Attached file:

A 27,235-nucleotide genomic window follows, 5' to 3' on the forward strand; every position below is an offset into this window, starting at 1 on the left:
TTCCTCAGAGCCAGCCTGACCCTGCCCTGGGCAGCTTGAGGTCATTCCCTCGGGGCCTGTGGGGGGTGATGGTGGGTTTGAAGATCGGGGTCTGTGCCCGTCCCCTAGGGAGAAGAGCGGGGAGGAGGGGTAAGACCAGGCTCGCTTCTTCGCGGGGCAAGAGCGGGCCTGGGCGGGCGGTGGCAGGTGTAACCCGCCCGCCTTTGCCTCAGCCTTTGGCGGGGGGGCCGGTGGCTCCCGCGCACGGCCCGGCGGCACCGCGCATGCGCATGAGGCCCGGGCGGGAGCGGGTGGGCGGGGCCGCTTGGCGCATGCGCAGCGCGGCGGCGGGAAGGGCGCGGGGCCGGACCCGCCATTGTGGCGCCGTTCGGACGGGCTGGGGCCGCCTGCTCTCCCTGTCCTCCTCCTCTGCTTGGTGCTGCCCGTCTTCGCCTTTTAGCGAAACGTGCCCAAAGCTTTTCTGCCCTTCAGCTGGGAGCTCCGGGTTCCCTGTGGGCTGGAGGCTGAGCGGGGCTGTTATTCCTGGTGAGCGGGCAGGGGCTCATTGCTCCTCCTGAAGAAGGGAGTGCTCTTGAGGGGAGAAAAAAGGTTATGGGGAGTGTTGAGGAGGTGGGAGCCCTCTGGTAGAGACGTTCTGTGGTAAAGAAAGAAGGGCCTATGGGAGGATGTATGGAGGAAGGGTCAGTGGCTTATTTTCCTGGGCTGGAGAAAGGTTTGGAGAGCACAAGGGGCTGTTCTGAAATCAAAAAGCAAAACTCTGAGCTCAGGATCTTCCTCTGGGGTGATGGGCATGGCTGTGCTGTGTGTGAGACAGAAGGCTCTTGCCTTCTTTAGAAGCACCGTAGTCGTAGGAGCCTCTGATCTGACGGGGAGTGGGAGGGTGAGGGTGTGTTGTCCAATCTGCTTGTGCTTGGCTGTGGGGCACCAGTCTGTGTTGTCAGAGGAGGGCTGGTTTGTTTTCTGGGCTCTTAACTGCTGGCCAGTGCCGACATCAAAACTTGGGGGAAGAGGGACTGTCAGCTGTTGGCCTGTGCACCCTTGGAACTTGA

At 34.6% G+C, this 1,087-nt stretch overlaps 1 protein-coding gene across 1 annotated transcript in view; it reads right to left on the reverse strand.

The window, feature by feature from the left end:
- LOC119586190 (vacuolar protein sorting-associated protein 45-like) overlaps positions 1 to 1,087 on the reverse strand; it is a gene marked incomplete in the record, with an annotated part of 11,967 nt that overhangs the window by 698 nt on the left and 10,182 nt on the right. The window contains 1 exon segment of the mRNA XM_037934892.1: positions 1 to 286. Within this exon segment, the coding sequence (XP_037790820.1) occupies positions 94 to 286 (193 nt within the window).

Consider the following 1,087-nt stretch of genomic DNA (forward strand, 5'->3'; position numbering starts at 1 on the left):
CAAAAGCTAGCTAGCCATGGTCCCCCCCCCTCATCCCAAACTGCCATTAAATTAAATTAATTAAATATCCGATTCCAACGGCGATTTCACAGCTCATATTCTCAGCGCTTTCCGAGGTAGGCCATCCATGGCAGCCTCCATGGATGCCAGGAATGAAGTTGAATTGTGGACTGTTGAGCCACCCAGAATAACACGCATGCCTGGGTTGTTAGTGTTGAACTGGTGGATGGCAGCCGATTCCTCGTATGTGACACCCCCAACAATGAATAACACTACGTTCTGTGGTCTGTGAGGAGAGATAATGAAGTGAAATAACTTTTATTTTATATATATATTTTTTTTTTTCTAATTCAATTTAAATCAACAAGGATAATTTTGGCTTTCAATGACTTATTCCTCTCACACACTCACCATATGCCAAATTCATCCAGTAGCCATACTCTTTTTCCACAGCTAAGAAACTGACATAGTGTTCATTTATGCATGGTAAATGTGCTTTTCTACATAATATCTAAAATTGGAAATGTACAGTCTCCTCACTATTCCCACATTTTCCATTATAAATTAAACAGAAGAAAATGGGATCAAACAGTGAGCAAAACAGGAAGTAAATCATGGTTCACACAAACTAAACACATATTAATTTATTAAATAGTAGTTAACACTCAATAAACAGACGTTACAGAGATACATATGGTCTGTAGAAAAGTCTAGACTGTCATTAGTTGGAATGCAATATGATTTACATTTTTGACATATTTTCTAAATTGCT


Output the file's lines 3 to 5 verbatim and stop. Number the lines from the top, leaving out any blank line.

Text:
At 34.6% G+C, this 1,087-nt stretch overlaps 1 protein-coding gene across 1 annotated transcript in view; it reads right to left on the reverse strand.

The window, feature by feature from the left end:
- LOC119586190 (vacuolar protein sorting-associated protein 45-like) overlaps positions 1 to 1,087 on the reverse strand; it is a gene marked incomplete in the record, with an annotated part of 11,967 nt that overhangs the window by 698 nt on the left and 10,182 nt on the right. The window contains 1 exon segment of the mRNA XM_037934892.1: positions 1 to 286. Within this exon segment, the coding sequence (XP_037790820.1) occupies positions 94 to 286 (193 nt within the window).